An Insight Into 1948 Indian Motorcycle

The 1948 Indian Chief motorcycle was and stays a classic American chopper. With the trademark skirted fenders and gold trim, this bad boy was king of the road. A vintage motorcycle collector with a 1948 Indian Chief is a collector with bragging rights. The Chief done up in black and chrome was the prototypical mid-20th century American chopper.

The 1948 Indian Chief motorcycle consisted of a foot clutch, a gear-changer on the left hand side, and the throttle positioned on the right. To make a skilled rider, one has to create proper co-ordination. Once this is attained, the bike provides an astonishing ride, as described by those who have experienced it.

The approaching bike could be recognized with its distant thunder-like noise, much before it was visible. It had a 74 cubic inch (1,200 cc) head engine which was flat. This bike was made by the company in an attempt to seek a last chance to thrive, after having gone through a difficult period. Although the company was deprived of business in 1953, the powerful model and technical efficiency of the 1948 Chief was exceedingly high, in comparison to other internationally renowned motorcycles of that period.

The 40s were not an easy decade for the Indian Motorcycle Company. The first part of the decade was put in making bikes for the war effort and making and repairing bikes for the numerous police departments that used Indian motorcycles. Their effort during World War II was almost heroic, but after the war was over, they had trouble getting their land legs back again.

Symbolizing an Indian classic, the Indian motorcycles which were marketed in 1940 had the deep skirted fenders as the trademark icon. However, the Torque Engineering Company bought the Indian Motorcycle Company in the year 1945.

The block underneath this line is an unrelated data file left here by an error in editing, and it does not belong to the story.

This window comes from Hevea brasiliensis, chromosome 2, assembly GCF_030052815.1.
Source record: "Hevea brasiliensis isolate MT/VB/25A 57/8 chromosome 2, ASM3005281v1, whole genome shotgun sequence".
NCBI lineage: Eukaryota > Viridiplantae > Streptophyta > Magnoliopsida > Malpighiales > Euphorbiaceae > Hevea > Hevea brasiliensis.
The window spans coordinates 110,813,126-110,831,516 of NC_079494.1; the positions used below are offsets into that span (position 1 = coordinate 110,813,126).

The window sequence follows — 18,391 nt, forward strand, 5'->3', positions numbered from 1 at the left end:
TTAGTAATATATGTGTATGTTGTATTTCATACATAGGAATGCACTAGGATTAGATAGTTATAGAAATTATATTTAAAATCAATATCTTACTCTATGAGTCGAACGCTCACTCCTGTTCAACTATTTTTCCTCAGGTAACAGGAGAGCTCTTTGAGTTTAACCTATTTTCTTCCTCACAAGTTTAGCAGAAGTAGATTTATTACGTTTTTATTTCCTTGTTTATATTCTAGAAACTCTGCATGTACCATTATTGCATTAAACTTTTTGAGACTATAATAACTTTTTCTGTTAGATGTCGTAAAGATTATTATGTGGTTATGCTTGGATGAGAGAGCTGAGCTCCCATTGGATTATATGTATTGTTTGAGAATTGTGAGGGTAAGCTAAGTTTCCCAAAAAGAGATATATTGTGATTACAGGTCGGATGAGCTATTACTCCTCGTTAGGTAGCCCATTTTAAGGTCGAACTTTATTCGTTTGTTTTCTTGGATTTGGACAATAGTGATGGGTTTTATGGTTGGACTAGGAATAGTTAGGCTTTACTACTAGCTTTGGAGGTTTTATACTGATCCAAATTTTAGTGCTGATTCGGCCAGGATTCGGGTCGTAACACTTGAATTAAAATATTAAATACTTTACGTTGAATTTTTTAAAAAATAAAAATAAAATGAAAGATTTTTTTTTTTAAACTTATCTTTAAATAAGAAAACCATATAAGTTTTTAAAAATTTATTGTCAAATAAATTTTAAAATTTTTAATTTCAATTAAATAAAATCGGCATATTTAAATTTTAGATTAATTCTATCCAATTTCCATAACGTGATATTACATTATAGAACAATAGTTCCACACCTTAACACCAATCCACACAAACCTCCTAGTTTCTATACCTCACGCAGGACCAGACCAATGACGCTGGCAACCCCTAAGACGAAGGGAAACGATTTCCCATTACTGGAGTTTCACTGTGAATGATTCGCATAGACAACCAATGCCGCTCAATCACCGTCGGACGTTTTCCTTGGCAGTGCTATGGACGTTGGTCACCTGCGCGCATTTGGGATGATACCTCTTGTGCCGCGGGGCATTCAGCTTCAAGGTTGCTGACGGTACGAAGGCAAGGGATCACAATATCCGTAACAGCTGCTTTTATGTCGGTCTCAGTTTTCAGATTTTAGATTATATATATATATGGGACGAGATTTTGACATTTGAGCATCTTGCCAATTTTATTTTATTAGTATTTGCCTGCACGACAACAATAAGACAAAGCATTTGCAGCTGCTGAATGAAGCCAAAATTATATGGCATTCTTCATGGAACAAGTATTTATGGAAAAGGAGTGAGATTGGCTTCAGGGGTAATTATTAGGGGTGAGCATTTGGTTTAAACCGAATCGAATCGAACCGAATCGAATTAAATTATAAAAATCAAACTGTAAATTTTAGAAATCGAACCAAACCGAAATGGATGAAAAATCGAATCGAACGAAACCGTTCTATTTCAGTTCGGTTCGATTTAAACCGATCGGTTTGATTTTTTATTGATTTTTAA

After a few more years, the company was divided, and the manufacturing unit was bought out by the Atlas Corporation, while the Indian Sales Corporation took over the distribution. It happened to be a marked event ever, but it was only in 1948 that the magnitude of the difficulties was visible.

Not only was the 1948 Chief a classic, but the Indian Scout was still – nearly thirty years after its debut – winning races.

The success accomplished by Floyd Emde in the Daytone 200 was a characteristic accomplishment. He rode the factory-built Indian 648 and maintained the leading position from the start till he finished successfully. He also made a fresh course record speed attaining eighty-four miles per hour.

1948 was, to borrow from Dickens, the best of times and the worst of times for Indian Motorcycle. Everyone could see that they knew making amazing bikes, but the business decisions after the end of World War II would eventually be more than the brand could overcome.

The 1923 Indian motorcycle has reached iconic status amongst fans of the brand. To get further info about the 1927 Indian motorcycle click here.

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